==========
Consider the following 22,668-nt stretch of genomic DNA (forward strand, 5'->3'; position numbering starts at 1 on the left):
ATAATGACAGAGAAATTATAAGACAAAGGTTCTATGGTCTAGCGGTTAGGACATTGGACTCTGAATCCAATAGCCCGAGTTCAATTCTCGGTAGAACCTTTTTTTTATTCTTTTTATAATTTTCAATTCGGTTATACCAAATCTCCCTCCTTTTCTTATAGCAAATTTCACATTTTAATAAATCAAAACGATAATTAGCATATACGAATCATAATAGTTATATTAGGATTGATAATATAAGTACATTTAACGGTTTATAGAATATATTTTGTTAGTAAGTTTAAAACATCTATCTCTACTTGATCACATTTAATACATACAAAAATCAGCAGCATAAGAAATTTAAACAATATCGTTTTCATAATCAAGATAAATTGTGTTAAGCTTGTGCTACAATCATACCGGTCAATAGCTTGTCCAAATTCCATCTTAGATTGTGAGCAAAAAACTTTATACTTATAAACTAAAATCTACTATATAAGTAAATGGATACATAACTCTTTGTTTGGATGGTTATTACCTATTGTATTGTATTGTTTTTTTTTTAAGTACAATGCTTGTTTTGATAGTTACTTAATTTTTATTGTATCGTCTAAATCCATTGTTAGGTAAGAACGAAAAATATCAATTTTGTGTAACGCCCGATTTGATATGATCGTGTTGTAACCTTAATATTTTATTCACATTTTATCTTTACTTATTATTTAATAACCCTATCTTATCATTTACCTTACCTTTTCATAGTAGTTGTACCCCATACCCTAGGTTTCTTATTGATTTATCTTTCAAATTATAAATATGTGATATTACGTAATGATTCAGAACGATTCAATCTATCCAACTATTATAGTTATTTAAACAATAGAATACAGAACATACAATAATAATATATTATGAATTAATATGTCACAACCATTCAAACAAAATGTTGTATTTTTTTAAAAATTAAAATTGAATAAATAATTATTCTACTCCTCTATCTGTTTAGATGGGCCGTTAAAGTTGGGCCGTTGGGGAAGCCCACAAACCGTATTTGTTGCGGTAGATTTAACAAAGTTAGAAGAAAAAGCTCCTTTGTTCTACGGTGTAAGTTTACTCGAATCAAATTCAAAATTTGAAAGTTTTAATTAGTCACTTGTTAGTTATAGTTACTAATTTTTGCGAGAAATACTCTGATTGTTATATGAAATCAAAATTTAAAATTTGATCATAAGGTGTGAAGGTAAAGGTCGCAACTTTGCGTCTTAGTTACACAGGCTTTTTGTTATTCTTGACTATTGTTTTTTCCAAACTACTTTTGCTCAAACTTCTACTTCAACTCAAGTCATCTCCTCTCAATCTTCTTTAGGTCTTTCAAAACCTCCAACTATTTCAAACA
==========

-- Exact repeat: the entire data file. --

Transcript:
Consider the following 22,668-nt stretch of genomic DNA (forward strand, 5'->3'; position numbering starts at 1 on the left):
ATAATGACAGAGAAATTATAAGACAAAGGTTCTATGGTCTAGCGGTTAGGACATTGGACTCTGAATCCAATAGCCCGAGTTCAATTCTCGGTAGAACCTTTTTTTTATTCTTTTTATAATTTTCAATTCGGTTATACCAAATCTCCCTCCTTTTCTTATAGCAAATTTCACATTTTAATAAATCAAAACGATAATTAGCATATACGAATCATAATAGTTATATTAGGATTGATAATATAAGTACATTTAACGGTTTATAGAATATATTTTGTTAGTAAGTTTAAAACATCTATCTCTACTTGATCACATTTAATACATACAAAAATCAGCAGCATAAGAAATTTAAACAATATCGTTTTCATAATCAAGATAAATTGTGTTAAGCTTGTGCTACAATCATACCGGTCAATAGCTTGTCCAAATTCCATCTTAGATTGTGAGCAAAAAACTTTATACTTATAAACTAAAATCTACTATATAAGTAAATGGATACATAACTCTTTGTTTGGATGGTTATTACCTATTGTATTGTATTGTTTTTTTTTTAAGTACAATGCTTGTTTTGATAGTTACTTAATTTTTATTGTATCGTCTAAATCCATTGTTAGGTAAGAACGAAAAATATCAATTTTGTGTAACGCCCGATTTGATATGATCGTGTTGTAACCTTAATATTTTATTCACATTTTATCTTTACTTATTATTTAATAACCCTATCTTATCATTTACCTTACCTTTTCATAGTAGTTGTACCCCATACCCTAGGTTTCTTATTGATTTATCTTTCAAATTATAAATATGTGATATTACGTAATGATTCAGAACGATTCAATCTATCCAACTATTATAGTTATTTAAACAATAGAATACAGAACATACAATAATAATATATTATGAATTAATATGTCACAACCATTCAAACAAAATGTTGTATTTTTTTAAAAATTAAAATTGAATAAATAATTATTCTACTCCTCTATCTGTTTAGATGGGCCGTTAAAGTTGGGCCGTTGGGGAAGCCCACAAACCGTATTTGTTGCGGTAGATTTAACAAAGTTAGAAGAAAAAGCTCCTTTGTTCTACGGTGTAAGTTTACTCGAATCAAATTCAAAATTTGAAAGTTTTAATTAGTCACTTGTTAGTTATAGTTACTAATTTTTGCGAGAAATACTCTGATTGTTATATGAAATCAAAATTTAAAATTTGATCATAAGGTGTGAAGGTAAAGGTCGCAACTTTGCGTCTTAGTTACACAGGCTTTTTGTTATTCTTGACTATTGTTTTTTCCAAACTACTTTTGCTCAAACTTCTACTTCAACTCAAGTCATCTCCTCTCAATCTTCTTTAGGTCTTTCAAAACCTCCAACTATTTCAAACA